• Date: Sunday, February 26, 2017
  • Time: 1:00 PM
  • Location: Downtown Washoe County Library, 301 South Center Street, Reno

January 2017

Sharon Honig-Bear: Reno's Mid-Century Properties

Interior View of the Washoe County Downtown Library

Reno underwent a building boom in the 1960s and 70s to keep up with trends in modern architecture. Through a series of images, Sharon will describe the features that defined the Mid-Century design movement, creating major changes in architecture and modern living. We will examine the style both internationally and how it was interpreted in Reno. Join in on the conversation about this style of design&helip;clean and functional? ugly and bare? organic? This program may help you decide. Sharon Honig-Bear is a HRPS tour leader and created a Mid-Century Modern walk. She is founder of the annual Reno Harvest of Homes Tour.

  • Date: Sunday, January 29 2017
  • Time: 1:00 PM
  • Location: Downtown Washoe County Library, 301 South Center Street, Reno

November 2016

Debbie Hinman: The Endangered University Neighborhood

For 120 years, a row of lovely, dignified Victorian homes has graced the neighborhood at the foot of the University of Nevada, Reno grounds just below Ninth Street. These homes, as well as other beautiful and significant ones on neighboring streets, are now threatened due to plans for a massive business building and a “gateway” consisting of other new structures which will irrevocably change the character of the district. Debbie will present the history of the area, from its early ownership by pioneers John Newton and Alvaro Evans to the interesting and important residents who created this vibrant neighborhood. The hope is that you will gain an understanding of why the neighborhood is worth saving.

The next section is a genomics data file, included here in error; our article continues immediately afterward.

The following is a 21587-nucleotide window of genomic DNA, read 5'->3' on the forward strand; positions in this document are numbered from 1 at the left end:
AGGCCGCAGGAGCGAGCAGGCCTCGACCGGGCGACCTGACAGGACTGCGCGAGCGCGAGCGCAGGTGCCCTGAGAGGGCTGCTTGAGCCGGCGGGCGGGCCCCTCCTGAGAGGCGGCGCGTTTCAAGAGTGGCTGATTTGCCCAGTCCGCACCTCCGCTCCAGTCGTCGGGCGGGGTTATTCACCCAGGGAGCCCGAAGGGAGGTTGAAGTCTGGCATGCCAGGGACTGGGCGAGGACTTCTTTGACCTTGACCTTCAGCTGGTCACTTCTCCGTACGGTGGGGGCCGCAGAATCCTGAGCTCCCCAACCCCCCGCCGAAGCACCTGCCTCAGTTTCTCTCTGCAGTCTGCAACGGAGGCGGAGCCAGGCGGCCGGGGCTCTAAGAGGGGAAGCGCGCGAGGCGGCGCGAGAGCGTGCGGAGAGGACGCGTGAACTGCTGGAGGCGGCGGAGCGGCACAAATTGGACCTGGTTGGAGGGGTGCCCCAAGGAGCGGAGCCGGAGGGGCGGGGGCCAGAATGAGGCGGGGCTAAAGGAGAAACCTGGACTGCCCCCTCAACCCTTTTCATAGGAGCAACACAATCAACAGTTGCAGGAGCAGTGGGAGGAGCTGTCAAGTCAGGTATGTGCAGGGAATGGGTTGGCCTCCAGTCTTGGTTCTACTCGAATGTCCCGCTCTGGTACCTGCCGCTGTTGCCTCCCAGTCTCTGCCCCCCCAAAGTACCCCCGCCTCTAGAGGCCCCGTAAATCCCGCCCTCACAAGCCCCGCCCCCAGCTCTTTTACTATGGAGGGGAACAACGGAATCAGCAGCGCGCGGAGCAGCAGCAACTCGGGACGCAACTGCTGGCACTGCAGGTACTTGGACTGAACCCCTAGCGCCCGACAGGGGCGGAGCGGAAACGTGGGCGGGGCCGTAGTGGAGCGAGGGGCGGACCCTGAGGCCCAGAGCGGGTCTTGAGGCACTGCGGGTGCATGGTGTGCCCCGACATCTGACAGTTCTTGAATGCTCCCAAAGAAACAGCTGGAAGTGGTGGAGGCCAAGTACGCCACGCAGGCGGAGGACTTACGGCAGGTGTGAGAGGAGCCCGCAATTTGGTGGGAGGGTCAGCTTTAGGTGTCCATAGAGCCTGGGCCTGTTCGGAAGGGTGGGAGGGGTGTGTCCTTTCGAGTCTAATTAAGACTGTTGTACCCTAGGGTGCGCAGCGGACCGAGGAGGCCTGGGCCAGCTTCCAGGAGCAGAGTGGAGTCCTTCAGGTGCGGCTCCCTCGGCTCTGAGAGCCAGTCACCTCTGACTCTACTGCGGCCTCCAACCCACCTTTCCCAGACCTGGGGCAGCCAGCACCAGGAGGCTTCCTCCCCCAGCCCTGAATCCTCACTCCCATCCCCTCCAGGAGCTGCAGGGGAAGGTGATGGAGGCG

• Date: Sunday, November 27, 2016 (last Sunday)
  • Time: 1:00 PM
  • Location: Downtown Washoe County Library, 301 South Center Street, Reno

October 2016

Jack Harpster: The Genesis of Reno

Jack Harpster, author of The Genesis of Reno, presents a history of the Virginia Street Bridge and the Riverside Hotel. Over 157 years ago— before there was a Reno, Nevada; before there was a state of Nevada; and even before there was a Nevada Territory— there was a bridge over the Truckee River at a narrow, deeply rutted cattle and wagon trail that would one day become Virginia Street. There was also a small rustic inn and tavern occupying a plot of ground at the southern end of the log-and-timber bridge, catering to thirsty cowboys, drovers, and miners. The inn and the bridge were the first two structures in what would one day be a bustling metropolitan area, and to this day they still form the nucleus of the city they gave rise to. Today, descendants of these two structures are known as the Virginia Street Bridge and the Riverside Artist Lofts. The 111-year-old concrete bridge that was replaced in 2015/16 by a magnificent new structure, was honored for its longevity and unique character by placement on the National Register of Historic Places in 1980; and the Riverside Hotel, the forerunner of the Riverside Artist Lofts, was similarly honored in 1986. This is the remarkable story of these two iconic landmarks around which a major western city has grown, and of the people, the events, and the community that played an important part in shaping their long history.

  • Date: Sunday, October 30, 2016 (last Sunday)
  • Time: 1:00 PM
  • Location: Downtown Washoe County Library, 301 South Center Street, Reno